An ear infection occurs when fluid becomes trapped in the middle ear following a viral or bacterial infection. This painful affliction is most common in children, but can affect people of all ages. Ear infections can be either acute (of short duration) or chronic (persisting or reoccurring frequently).
The majority of ear infections are viral or bacterial in nature, usually occurring after a cold or upper respiratory infection. These conditions cause swelling of the Eustachian tube, a small canal that connects the middle ear to the nostrils and provides an outlet for fluid drainage, trapping germs and fluid in the middle ear and leading to infection.
Because children are still growing physically, some of their internal organs may also be temporarily underdeveloped. This is true of the Eustachian tube, the canal that connects the middle ear to the nostrils, providing an outlet for fluid drainage. Because the Eustachian tube is smaller in children, it is more prone to swelling; when this occurs, fluid is trapped in the middle ear. This fluid presses against the eardrum, causing pain, and can harbor germs that lead to infection. The result is an earache and, in some cases, loss of hearing. When the infection does not completely go away or returns often, it is referred to as chronic.
The hallmark signs of ear infection are pain and pressure in the ear and fluid drainage. These may be accompanied by a low-grade fever and hearing loss. Infants are often fussier than usual, and may cry inconsolably, refuse to eat and have trouble sleeping. They may also pull or tug on the ear. Symptoms may be milder in chronic ear infections. Should your child display any of these symptoms, bring them to the doctor; the sooner an acute ear infection is treated, the lower the chances of it developing into a chronic condition.
Treating an ear infection begins at home. To help soothe symptoms, gently press a warm washcloth against the affected ear. You may give your child eardrops and over-the-counter medications such as acetaminophen or ibuprofen to help relieve pain. Avoid aspirin, which can be dangerous to young children.
Your child’s doctor will likely prescribe antibiotics to treat a chronic ear infection. These should be taken until used up, even if your child’s symptoms appear to be improving; otherwise, the infection could worsen.
When medication is not effective, a surgical solution involving ear tubes may be considered. These are inserted in the middle ear and provide ventilation and fluids, keeping the ear clear and preventing infection. Most ear tubes remain in place anywhere from six to 18 months and eventually fall out on their own. If not, surgery to remove them is performed.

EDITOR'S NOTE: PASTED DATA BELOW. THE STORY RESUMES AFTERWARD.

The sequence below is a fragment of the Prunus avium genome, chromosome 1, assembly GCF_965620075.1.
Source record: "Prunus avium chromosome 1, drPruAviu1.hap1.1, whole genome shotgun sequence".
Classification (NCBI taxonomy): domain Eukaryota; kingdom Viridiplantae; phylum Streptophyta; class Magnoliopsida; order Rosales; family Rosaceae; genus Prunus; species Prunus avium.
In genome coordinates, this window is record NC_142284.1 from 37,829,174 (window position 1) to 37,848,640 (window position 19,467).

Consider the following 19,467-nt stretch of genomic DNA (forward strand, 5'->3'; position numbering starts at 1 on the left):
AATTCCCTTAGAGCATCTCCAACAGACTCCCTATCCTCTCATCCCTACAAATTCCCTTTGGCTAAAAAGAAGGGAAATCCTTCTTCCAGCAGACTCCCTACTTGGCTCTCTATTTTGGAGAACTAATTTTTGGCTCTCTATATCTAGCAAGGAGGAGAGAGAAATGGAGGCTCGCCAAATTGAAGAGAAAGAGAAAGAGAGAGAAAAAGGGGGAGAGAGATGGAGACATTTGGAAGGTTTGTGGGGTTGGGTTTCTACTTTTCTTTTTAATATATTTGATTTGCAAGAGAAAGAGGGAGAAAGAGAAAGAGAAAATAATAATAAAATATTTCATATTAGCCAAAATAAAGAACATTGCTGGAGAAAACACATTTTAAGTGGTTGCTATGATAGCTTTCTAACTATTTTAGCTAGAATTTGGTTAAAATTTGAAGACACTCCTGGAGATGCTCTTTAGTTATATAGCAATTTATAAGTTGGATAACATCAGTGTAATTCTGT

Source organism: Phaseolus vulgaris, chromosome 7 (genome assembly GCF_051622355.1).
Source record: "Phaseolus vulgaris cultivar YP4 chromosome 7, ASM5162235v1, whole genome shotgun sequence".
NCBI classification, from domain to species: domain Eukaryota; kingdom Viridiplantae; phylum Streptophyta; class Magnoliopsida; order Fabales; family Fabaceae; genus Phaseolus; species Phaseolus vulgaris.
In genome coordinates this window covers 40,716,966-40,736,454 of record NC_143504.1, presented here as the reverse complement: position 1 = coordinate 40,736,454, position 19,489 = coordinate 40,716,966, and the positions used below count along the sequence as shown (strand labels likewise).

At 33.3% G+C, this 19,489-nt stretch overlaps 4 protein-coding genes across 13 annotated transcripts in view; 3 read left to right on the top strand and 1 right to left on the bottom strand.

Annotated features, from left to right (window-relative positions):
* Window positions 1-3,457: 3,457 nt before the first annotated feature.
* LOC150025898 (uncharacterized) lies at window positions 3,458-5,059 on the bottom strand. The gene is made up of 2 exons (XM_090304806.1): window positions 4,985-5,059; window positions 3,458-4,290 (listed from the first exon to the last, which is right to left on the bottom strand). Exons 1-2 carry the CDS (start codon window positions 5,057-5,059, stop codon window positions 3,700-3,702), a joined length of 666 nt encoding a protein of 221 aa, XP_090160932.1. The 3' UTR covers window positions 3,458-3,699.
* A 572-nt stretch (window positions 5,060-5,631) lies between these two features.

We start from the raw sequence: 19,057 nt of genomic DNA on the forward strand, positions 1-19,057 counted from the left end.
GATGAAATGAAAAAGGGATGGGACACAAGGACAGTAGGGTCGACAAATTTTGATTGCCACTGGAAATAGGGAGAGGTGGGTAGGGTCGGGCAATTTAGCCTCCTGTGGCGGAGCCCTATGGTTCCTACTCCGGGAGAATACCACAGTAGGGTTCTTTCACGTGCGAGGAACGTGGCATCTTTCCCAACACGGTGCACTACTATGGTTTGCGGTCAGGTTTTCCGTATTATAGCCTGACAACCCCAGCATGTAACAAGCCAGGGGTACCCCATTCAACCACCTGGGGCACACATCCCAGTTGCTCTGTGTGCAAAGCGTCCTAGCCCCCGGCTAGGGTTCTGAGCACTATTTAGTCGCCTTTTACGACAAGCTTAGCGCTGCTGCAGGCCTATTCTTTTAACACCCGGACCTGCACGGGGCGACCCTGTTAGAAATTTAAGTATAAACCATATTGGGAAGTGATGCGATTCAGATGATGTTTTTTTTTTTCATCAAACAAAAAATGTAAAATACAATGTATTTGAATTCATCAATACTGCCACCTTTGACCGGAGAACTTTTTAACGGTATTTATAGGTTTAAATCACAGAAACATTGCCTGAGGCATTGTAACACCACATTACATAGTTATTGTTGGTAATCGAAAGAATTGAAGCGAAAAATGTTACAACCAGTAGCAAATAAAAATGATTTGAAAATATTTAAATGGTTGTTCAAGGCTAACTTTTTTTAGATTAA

If left untreated, chronic ear infections can lead to a variety of complications including hearing loss, damage to the bones in the middle ear, balance problems, a middle ear cyst called a cholesteatoma, facial paralysis and inflammation of the brain. For these reasons, early detection and treatment are crucial. Better still is prevention.
You can’t always stave off an ear infection, but there are steps you can take to reduce the chances of your child developing one. These include breast-feeding your baby, making sure he or she is up-to-date on vaccinations, practicing good hygiene (e.g., regular hand-washing), keeping your child away from tobacco smoke, and enrolling them in as small a day care or preschool facility as possible. Simply put, fewer children mean fewer germs.
If you’re a parent, it probably comes as no surprise that middle ear infections are common in children, particularly those between the ages of six months and two years. Known as otitis media, these are caused by a number of factors, both physical and environmental. Most ear infections clear up on their own, or are treated with antibiotics. But in some children, they can become a chronic problem that causes other issues, such as delays in speech development and learning. For these children, ear tubes may be recommended.
What Are Ear Tubes?
Ear tubes are tiny cylinders, made from plastic or other materials, which are surgically inserted into the eardrum. They are meant to remain in place from six months to as long as several years; at some point they will either fall out on their own, or will need to be surgically removed. They go by a variety of names including tympanostomy tubes, ventilation tubes and PE (pressure equalization) tubes.
The surgery, known as a myringotomy, is an outpatient procedure performed under general anesthesia. Fluid behind the eardrum is suctioned out, a small incision is made in the eardrum, and the tube is inserted. The procedure is quick and painless, and usually takes no longer than 15 minutes.
Myringotomy is a common and safe procedure, and complications are rare. Occasionally, patients will experience a perforation of the eardrum, scarring or infection.
Benefits of Ear Tubes
Ear tubes provide ventilation to the middle ear and allow fluids to drain, reducing the chances of an ear infection from occurring. They can restore hearing loss caused by excess middle ear fluid, alleviate speech and balance problems, and improve behavior and sleep problems caused by ear infections.
Ear tubes are highly effective in reducing chronic ear infections, though some children (approximately 25 percent) who receive them before the age of two may need them again.
Call Southeast Texas Ear, Nose & Throat at (409) 212-8111 for more information or to schedule an appointment.
Call Facial Plastic Surgery of Beaumont at (409) 212-8121 for more information or to schedule an appointment.
Call the Allergy & Sinus Center at (409) 981-1777 for more information or to schedule an appointment.
Call the Hearing Aid & Tinnitus Center at (409) 981-1700 for more information or to schedule an appointment.